In Relief: Six Centuries of Woodcuts
July – September 2018
Appearing in Europe around 1400, the woodcut is the oldest form of original printmaking and remains among the most common relief printing methods. To create a woodcut print, the artist draws a design onto a block of wood. The blank space of the image is then carved away, leaving the artist’s design raised up in relief. The carved woodblock acts as a stamp when inked and pressed onto the printing surface. In the early modern period, woodcuts offered an ideal format to reproduce simple religious icons and pictures, which were popular devotional mementos for Christian pilgrims to religious sites and festivals. The invention of the printing press in 1453 heightened the demand for woodcut illustrations. As the technique became more refined, woodcut images became gradually more sophisticated. Near the end of the fifteenth century, the German Renaissance master Albrecht Dürer advanced the medium far beyond any single artist or craftsman before him.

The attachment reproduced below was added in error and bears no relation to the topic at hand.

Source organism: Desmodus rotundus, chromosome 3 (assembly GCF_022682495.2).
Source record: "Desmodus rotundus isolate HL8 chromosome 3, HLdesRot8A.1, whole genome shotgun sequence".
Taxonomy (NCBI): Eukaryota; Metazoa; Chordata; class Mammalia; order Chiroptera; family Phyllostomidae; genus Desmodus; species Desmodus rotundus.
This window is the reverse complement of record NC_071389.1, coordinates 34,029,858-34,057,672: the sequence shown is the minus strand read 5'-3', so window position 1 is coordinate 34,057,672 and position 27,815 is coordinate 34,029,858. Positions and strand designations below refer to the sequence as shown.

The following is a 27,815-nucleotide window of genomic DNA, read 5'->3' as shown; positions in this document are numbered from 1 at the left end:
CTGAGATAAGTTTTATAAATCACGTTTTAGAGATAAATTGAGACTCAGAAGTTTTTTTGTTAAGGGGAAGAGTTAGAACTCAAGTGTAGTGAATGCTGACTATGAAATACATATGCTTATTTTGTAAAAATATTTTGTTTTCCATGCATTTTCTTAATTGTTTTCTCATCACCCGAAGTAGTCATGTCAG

Despite advancements in technology and new printmaking techniques, the woodcut medium experienced a resurgence in the late nineteenth and early twentieth centuries. Modern artists concerned about industrialization were inspired by the handmade integrity and spiritual potential exemplified in early religious woodcuts. German expressionists like Karl Schmidt-Rottluff, Emil Nolde and Max Pechstein infused in a variety of ways the thick, solid black lines of the fifteenth- and sixteenth-century German woodcut with abstract forms to create new and expressive prints for modern society.
In Relief: Six Centuries of Woodcuts highlights the enduring popularity of the woodcut as an artistic medium, as well as the exciting variation this traditional technique has experienced over the centuries. The exhibition is open through September 2018.